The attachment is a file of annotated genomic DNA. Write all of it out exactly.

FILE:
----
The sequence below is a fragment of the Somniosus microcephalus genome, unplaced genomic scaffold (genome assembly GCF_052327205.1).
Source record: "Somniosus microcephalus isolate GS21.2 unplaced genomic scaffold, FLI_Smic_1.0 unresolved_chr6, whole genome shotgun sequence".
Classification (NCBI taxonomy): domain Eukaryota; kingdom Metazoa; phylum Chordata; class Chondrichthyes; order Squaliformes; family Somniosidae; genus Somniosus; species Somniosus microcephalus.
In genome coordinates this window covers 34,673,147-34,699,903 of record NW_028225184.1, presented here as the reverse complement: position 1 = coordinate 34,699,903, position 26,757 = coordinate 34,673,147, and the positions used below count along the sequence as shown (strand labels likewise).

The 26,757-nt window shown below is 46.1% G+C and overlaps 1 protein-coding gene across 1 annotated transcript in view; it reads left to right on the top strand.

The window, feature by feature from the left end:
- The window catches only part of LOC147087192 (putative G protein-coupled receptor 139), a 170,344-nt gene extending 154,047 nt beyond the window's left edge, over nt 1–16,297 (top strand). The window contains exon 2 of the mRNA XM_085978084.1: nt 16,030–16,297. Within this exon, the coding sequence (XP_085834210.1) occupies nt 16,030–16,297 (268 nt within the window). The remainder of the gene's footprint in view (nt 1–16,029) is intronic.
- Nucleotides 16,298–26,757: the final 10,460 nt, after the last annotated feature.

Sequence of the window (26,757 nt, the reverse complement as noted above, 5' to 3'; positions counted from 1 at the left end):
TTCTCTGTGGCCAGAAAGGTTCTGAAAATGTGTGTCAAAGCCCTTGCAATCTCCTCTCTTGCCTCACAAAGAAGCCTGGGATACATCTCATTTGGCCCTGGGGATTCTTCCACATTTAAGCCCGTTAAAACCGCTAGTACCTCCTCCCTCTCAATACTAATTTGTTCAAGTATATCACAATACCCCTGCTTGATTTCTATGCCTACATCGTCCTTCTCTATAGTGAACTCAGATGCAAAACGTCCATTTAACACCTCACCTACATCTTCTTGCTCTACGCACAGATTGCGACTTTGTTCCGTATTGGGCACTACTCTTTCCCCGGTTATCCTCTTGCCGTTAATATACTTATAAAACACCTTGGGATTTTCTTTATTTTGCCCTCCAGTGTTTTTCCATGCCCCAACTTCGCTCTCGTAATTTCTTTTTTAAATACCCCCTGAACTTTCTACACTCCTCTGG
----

The sequence below is a fragment of the Somniosus microcephalus genome, unplaced genomic scaffold (genome assembly GCF_052327205.1).
Source record: "Somniosus microcephalus isolate GS21.2 unplaced genomic scaffold, FLI_Smic_1.0 unresolved_chr6, whole genome shotgun sequence".
Classification (NCBI taxonomy): domain Eukaryota; kingdom Metazoa; phylum Chordata; class Chondrichthyes; order Squaliformes; family Somniosidae; genus Somniosus; species Somniosus microcephalus.
In genome coordinates this window covers 34,673,147-34,699,903 of record NW_028225184.1, presented here as the reverse complement: position 1 = coordinate 34,699,903, position 26,757 = coordinate 34,673,147, and the positions used below count along the sequence as shown (strand labels likewise).

The 26,757-nt window shown below is 46.1% G+C and overlaps 1 protein-coding gene across 1 annotated transcript in view; it reads left to right on the top strand.

The window, feature by feature from the left end:
- The window catches only part of LOC147087192 (putative G protein-coupled receptor 139), a 170,344-nt gene extending 154,047 nt beyond the window's left edge, over nt 1–16,297 (top strand). The window contains exon 2 of the mRNA XM_085978084.1: nt 16,030–16,297. Within this exon, the coding sequence (XP_085834210.1) occupies nt 16,030–16,297 (268 nt within the window). The remainder of the gene's footprint in view (nt 1–16,029) is intronic.
- Nucleotides 16,298–26,757: the final 10,460 nt, after the last annotated feature.

Sequence of the window (26,757 nt, the reverse complement as noted above, 5' to 3'; positions counted from 1 at the left end):
TTCTCTGTGGCCAGAAAGGTTCTGAAAATGTGTGTCAAAGCCCTTGCAATCTCCTCTCTTGCCTCACAAAGAAGCCTGGGATACATCTCATTTGGCCCTGGGGATTCTTCCACATTTAAGCCCGTTAAAACCGCTAGTACCTCCTCCCTCTCAATACTAATTTGTTCAAGTATATCACAATACCCCTGCTTGATTTCTATGCCTACATCGTCCTTCTCTATAGTGAACTCAGATGCAAAACGTCCATTTAACACCTCACCTACATCTTCTTGCTCTACGCACAGATTGCGACTTTGTTCCGTATTGGGCACTACTCTTTCCCCGGTTATCCTCTTGCCGTTAATATACTTATAAAACACCTTGGGATTTTCTTTATTTTGCCCTCCAGTGTTTTTCCATGCCCCAACTTCGCTCTCGTAATTTCTTTTTTAAATACCCCCTGAACTTTCTACACTCCTCTGG